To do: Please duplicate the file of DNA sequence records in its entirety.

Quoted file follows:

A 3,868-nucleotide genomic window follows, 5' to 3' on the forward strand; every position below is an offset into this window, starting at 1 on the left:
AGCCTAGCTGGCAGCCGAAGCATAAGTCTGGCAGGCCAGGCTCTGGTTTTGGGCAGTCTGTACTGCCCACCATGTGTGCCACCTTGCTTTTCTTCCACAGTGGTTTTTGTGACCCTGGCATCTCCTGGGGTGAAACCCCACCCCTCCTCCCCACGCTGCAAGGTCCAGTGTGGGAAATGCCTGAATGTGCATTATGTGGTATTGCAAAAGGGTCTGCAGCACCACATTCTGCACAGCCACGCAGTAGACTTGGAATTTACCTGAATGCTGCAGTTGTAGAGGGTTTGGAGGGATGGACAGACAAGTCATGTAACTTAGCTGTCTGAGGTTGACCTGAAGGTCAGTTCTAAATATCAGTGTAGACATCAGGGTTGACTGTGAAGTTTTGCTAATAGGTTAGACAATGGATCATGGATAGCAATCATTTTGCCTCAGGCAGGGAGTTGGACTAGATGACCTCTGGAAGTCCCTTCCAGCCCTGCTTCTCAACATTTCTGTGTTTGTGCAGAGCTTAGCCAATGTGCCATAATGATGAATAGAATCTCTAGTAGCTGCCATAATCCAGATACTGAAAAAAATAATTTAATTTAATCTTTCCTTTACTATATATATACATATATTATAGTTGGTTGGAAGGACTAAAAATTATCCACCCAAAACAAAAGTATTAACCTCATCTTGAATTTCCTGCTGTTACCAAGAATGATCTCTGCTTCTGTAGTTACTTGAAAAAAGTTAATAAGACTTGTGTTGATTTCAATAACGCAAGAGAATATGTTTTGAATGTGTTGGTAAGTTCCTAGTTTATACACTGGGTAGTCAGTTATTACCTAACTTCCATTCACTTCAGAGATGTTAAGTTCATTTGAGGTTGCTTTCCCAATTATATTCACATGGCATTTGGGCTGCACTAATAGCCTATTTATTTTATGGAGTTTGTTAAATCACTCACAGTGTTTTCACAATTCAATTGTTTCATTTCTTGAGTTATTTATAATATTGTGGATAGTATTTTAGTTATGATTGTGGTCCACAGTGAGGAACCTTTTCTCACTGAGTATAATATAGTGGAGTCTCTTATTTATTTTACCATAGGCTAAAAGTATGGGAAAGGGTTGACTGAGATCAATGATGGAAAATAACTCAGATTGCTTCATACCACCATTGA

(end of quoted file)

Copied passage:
A 3,868-nucleotide genomic window follows, 5' to 3' on the forward strand; every position below is an offset into this window, starting at 1 on the left:
AGCCTAGCTGGCAGCCGAAGCATAAGTCTGGCAGGCCAGGCTCTGGTTTTGGGCAGTCTGTACTGCCCACCATGTGTGCCACCTTGCTTTTCTTCCACAGTGGTTTTTGTGACCCTGGCATCTCCTGGGGTGAAACCCCACCCCTCCTCCCCACGCTGCAAGGTCCAGTGTGGGAAATGCCTGAATGTGCATTATGTGGTATTGCAAAAGGGTCTGCAGCACCACATTCTGCACAGCCACGCAGTAGACTTGGAATTTACCTGAATGCTGCAGTTGTAGAGGGTTTGGAGGGATGGACAGACAAGTCATGTAACTTAGCTGTCTGAGGTTGACCTGAAGGTCAGTTCTAAATATCAGTGTAGACATCAGGGTTGACTGTGAAGTTTTGCTAATAGGTTAGACAATGGATCATGGATAGCAATCATTTTGCCTCAGGCAGGGAGTTGGACTAGATGACCTCTGGAAGTCCCTTCCAGCCCTGCTTCTCAACATTTCTGTGTTTGTGCAGAGCTTAGCCAATGTGCCATAATGATGAATAGAATCTCTAGTAGCTGCCATAATCCAGATACTGAAAAAAATAATTTAATTTAATCTTTCCTTTACTATATATATACATATATTATAGTTGGTTGGAAGGACTAAAAATTATCCACCCAAAACAAAAGTATTAACCTCATCTTGAATTTCCTGCTGTTACCAAGAATGATCTCTGCTTCTGTAGTTACTTGAAAAAAGTTAATAAGACTTGTGTTGATTTCAATAACGCAAGAGAATATGTTTTGAATGTGTTGGTAAGTTCCTAGTTTATACACTGGGTAGTCAGTTATTACCTAACTTCCATTCACTTCAGAGATGTTAAGTTCATTTGAGGTTGCTTTCCCAATTATATTCACATGGCATTTGGGCTGCACTAATAGCCTATTTATTTTATGGAGTTTGTTAAATCACTCACAGTGTTTTCACAATTCAATTGTTTCATTTCTTGAGTTATTTATAATATTGTGGATAGTATTTTAGTTATGATTGTGGTCCACAGTGAGGAACCTTTTCTCACTGAGTATAATATAGTGGAGTCTCTTATTTATTTTACCATAGGCTAAAAGTATGGGAAAGGGTTGACTGAGATCAATGATGGAAAATAACTCAGATTGCTTCATACCACCATTGA